Frontal of Trans African University College (TAUC), Accra, Ghana.

Evidently, many of Ghana’s tertiary institutions operate from campuses scattered across the country; some have undergone name-change, but; most importantly, virtually all of these private schools are recognised by Ghana’s National Accreditation Board (NAB). Moreover, majority of them are affiliated to The Big Four; viz: University of Ghana, Legon; Kwame Nkrumah University of Technology (KNUST) in Kumasi; University of Cape Coast (UCC) and University of Education, Winneba (UEW).
 
In essence, therefore, the issue of taking a degree from an unrecognised college is, ab initio, largely ruled out. In other words, such schools follow British curricula and prepare their students as external candidates for recognised certificates, diplomas and degrees.
 
L-R: Mr. Ike, Hon. Asamoah Boateng and Hon. Albert Kandapa, a former Tourism Minister in Ghana and former Energy Minister, respectively at an event in Biriwa, near Cape Coast.
Whatever their warts, however, several universities and colleges in Ghana are becoming even more and more popular because they are dynamic in terms of course content and curriculum development. For instance, Kwame Nkrumah University of Science and Technology (KNUST) recently began a course in Road Safety and Traffic Management. With such development, it is hoped, the stifling traffic jam that sometimes turn the barely 30km journey between Accra’s Kwame Nkrumah Circle and Tema into a two-hour drill would soon be a thing of the past.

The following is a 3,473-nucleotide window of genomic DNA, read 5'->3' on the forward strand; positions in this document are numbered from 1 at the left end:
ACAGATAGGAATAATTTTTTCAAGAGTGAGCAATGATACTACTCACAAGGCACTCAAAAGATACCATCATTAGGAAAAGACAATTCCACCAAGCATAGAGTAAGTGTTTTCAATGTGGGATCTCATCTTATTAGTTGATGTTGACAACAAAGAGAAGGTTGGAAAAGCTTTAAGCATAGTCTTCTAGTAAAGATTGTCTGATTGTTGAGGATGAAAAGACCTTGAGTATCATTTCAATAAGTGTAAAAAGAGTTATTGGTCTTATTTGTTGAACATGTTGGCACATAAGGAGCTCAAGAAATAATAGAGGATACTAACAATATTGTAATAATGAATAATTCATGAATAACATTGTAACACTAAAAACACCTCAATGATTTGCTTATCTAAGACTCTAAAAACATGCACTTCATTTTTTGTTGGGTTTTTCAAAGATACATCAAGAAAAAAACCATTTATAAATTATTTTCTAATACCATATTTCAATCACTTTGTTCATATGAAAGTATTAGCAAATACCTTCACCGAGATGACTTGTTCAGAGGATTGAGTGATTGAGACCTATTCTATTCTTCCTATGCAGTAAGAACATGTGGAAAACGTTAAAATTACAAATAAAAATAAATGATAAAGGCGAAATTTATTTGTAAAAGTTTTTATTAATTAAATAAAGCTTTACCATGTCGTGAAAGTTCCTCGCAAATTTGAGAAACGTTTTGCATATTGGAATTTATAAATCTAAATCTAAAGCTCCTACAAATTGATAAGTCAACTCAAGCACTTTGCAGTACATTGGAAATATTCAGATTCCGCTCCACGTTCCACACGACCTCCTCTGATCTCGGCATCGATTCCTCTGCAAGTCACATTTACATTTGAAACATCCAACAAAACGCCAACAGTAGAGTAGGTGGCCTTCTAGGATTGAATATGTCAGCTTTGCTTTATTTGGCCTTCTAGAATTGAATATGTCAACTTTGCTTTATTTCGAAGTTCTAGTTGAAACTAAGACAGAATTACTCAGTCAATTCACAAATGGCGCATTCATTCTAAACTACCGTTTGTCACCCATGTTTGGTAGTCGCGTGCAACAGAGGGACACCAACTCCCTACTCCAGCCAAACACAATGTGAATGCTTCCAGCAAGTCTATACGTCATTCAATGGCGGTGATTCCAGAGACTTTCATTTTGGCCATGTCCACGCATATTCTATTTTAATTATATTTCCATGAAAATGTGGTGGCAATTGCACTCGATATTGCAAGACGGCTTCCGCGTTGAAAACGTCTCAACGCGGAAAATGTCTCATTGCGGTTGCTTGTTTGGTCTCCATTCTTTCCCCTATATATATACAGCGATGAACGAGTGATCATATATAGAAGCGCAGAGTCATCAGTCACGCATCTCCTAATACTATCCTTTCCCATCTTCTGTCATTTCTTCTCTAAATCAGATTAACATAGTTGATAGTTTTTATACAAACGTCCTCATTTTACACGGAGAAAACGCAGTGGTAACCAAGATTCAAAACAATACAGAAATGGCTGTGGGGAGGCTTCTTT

Conclusion
The President of Institute d’Enseignement Superieur Sonou Afrique in Porto Novo, Mr. Theophile G. Kodjo, said he and other stakeholders have tried to raise awareness on the importance of parents and their children verifying the accreditation of Benin-based tertiary institutions before enrollment. “Unfortunately”, he rued; “the problem persists”.
 
Before sending a child or ward to study at any university outside Nigeria, parents and guardians would do well to observe the adage, Look before you leap. And, even after looking; contact the Evaluation and Accreditation Department of the Federal Ministry of Education for clarifications, before that crucial leap.
 
Can Open University of Nigeria (NOUN), redress the situation?
Meanwhile, President Goodluck Ebele Jonathan’s envoy to Benin Republic, Ambassador Lawrence Olufemi Obisakin, has observed that one way of arresting the risk of Nigerians enrolling at Benin-based universities operating without requisite accreditation, is to establish outposts of the National Open University of Nigeria (NOUN) in some settlements in that neighbouring country.
 
Hear him: “Our efforts include getting NOUN to set-up Study Centres in Cotonou, Porto Novo and Parakou. With such centres, a Nigerian can be sure that whatever programme he or she enrolled for, already had the backing of the National Universities Commission (NUC) and the Federal Ministry of Education”.